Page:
Open Letter to President Chopp: Quakerism in the Tri-Co

Editor’s note: This article was initially published in The Daily Gazette, Swarthmore’s online, daily newspaper founded in Fall 1996. As of Fall 2018, the DG has merged with The Phoenix. See the about page to read more about the DG.

Dear President Chopp,

I am looking forward to attending your talk this Thursday on liberal arts in the 21st century. I continue to be interested in the relationship between religion, social and environmental justice, and the liberal arts, and I am excited that you are providing leadership at Swarthmore and in the wider academic community on these issues. In the spirit of your upcoming talk, as well as the discussion we had last month, I would like to offer some experiences I have recently had with Quakerism in the Tri-Co and further extend my appreciation and support for your project.

This past month I have made several trips to Haverford and Bryn Mawr to meet with students and faculty interested in Quaker traditions and practice. Our Swarthmore Quakers on Campus student group has especially been seeking closer ties with Quaker-interested students in the Bi-Co. Haverford has an active Quaker student group, as well as a permanent Quaker residence cooperative, where eleven students live this year. At Bryn Mawr, Quaker influence is most prominent among environmental activist groups. Three students on the “Environmental Board” (similar to the “Swat Ecosphere”) are also members of the Philadelphia-based Earth Quaker Action Team, which has co-sponsored a number of events and action campaigns with groups at both Haverford and Bryn Mawr. In addition, I am told that there is rising interest in Quakerism within the Bryn Mawr campus community. Some faculty members have begun trying to connect with Quaker students and have recently held a campus-wide “Quaker Tea.”

I am particularly excited to tell you about a Tri-Co Fall Break trip which I was able to attend this past week to learn about and protest Mountain Top Removal coal mining in West Virginia. The trip was co-sponsored by two environmental justice and and two Quaker groups from Haverford, Swarthmore, and Bryn Mawr, as well as by the Earth Quaker Action Team. Eighteen of us, with strong representation from all three colleges, spent the week meeting activists and locals in the coal fields of southern West Virginia. We witnessed the devastation of Mountain Top Removal sites; we saw streams that ran red with heavy metals; we saw coal black sludge water taken from local wells and kitchen sinks; we visited an elementary school located 250 feet away from a coal refinery, where eighty percent of students surveyed have respiratory illnesses; we talked with people who had lost children, friends, and relatives to health effects directly related to Mountain Top Removal.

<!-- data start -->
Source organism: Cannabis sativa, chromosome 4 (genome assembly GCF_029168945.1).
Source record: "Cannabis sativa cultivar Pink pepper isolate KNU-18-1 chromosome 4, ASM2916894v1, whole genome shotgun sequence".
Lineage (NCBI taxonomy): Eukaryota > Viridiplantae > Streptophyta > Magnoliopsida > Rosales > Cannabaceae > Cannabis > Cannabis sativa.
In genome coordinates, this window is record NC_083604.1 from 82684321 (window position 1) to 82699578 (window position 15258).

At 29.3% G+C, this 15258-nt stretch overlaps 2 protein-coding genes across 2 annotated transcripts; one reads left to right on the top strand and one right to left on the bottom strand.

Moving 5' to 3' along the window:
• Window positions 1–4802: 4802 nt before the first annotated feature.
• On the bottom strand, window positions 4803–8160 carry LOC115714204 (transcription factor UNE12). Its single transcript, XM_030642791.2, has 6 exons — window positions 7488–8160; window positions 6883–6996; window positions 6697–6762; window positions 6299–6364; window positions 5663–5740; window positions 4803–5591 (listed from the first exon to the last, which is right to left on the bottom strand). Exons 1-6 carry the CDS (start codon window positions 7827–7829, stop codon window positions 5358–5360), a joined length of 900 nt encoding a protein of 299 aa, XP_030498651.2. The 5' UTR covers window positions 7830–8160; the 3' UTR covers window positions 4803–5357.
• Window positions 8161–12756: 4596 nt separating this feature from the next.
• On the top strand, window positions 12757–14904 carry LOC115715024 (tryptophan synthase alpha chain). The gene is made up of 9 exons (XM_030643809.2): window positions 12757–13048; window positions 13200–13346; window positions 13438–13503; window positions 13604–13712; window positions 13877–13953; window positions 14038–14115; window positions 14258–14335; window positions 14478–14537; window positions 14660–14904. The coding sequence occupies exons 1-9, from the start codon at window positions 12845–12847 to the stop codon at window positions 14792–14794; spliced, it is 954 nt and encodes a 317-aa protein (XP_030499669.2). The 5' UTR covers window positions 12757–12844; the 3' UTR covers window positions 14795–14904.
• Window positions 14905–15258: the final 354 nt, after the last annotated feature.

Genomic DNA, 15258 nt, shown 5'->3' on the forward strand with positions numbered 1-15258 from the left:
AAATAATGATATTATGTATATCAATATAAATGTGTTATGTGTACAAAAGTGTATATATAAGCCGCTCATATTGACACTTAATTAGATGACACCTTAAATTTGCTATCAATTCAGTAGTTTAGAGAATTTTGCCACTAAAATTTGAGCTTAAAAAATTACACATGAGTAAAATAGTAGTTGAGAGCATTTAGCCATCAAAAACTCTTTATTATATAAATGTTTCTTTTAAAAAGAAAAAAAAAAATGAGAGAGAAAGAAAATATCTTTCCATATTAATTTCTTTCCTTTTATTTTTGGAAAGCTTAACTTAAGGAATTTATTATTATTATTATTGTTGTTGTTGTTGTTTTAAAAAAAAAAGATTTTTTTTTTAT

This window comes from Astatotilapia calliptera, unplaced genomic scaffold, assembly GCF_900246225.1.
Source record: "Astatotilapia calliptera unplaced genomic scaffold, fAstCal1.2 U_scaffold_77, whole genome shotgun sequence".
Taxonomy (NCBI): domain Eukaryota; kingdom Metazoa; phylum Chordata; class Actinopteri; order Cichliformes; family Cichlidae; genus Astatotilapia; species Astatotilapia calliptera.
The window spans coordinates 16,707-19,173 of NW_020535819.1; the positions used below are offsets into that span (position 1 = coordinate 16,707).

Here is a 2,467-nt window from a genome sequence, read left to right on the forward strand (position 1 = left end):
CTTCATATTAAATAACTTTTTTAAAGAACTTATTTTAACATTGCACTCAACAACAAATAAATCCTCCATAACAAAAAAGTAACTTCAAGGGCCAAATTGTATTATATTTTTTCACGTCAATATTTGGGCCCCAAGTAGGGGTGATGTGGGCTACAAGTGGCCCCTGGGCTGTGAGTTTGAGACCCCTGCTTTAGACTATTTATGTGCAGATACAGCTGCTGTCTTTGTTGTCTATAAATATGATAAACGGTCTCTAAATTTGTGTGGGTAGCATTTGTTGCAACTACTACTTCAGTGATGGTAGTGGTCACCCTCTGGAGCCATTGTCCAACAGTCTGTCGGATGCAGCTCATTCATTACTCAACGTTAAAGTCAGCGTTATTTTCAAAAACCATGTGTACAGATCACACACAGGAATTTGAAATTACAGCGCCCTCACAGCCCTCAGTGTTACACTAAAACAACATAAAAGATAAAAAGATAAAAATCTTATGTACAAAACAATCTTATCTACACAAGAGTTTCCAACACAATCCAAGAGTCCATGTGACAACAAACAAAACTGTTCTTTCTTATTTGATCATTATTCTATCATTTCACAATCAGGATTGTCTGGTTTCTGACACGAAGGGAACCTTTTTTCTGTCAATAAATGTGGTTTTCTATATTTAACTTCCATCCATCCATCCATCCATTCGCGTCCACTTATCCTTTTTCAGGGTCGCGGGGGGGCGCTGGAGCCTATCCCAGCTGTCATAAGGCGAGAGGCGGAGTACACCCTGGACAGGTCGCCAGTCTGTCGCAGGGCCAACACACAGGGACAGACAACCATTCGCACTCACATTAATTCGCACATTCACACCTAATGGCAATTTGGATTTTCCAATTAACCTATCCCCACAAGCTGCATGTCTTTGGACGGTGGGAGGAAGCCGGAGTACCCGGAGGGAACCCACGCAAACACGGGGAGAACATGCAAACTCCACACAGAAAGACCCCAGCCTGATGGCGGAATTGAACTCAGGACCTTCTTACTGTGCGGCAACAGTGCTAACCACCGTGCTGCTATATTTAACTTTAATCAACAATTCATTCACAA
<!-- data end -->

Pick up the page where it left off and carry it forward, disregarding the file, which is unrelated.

Our trip was a time to see and to listen, and it also provided opportunity for action. In southern West Virginia, we volunteered our time with the Coal River Mountain Watch activist organization, the Good Samaritan thrift store, and on a local organic farm where a man named Sid and his daughter Wendy share a vision for an agriculturally-based post-coal West Virginia. When we returned to Philadelphia last Friday, many of us attended a three day training hosted by the Earth Quaker Action Team at the Merion Friends Meeting. There we discussed the theory and practice of nonviolent direct action and protested extractive industries investment at a PNC Bank.

This trip was a fabulous example of the value-based service learning possible within the liberal arts framework. I continue to believe that the mission of Swarthmore and the Tri-Co is to lead the way among our peer institutions on issues of environmental and social justice. By taking ownership of our Quaker past, values, and connections, we can push the boundaries of higher education, both maintaining our high academic excellence and pursuing innovative commitments to peace. The Quakers on Campus group has been working on a series of proposals for the further integration of Quakerism into Swarthmore life, and we hope to share these proposals with you in the coming days. We believe that by drawing on the visions of our founders and on the incredible resources available to us through their legacy–notably the Swarthmore College Peace Collection and the Friends Historical Library–we can strengthen both the Swarthmore community and our support for social and environmental justice beyond the borders of our campus. We look forward to working with you on these initiatives.

In Peace,
Ben Goossen

Quakers on Campus
Swarthmore College

1 Comment

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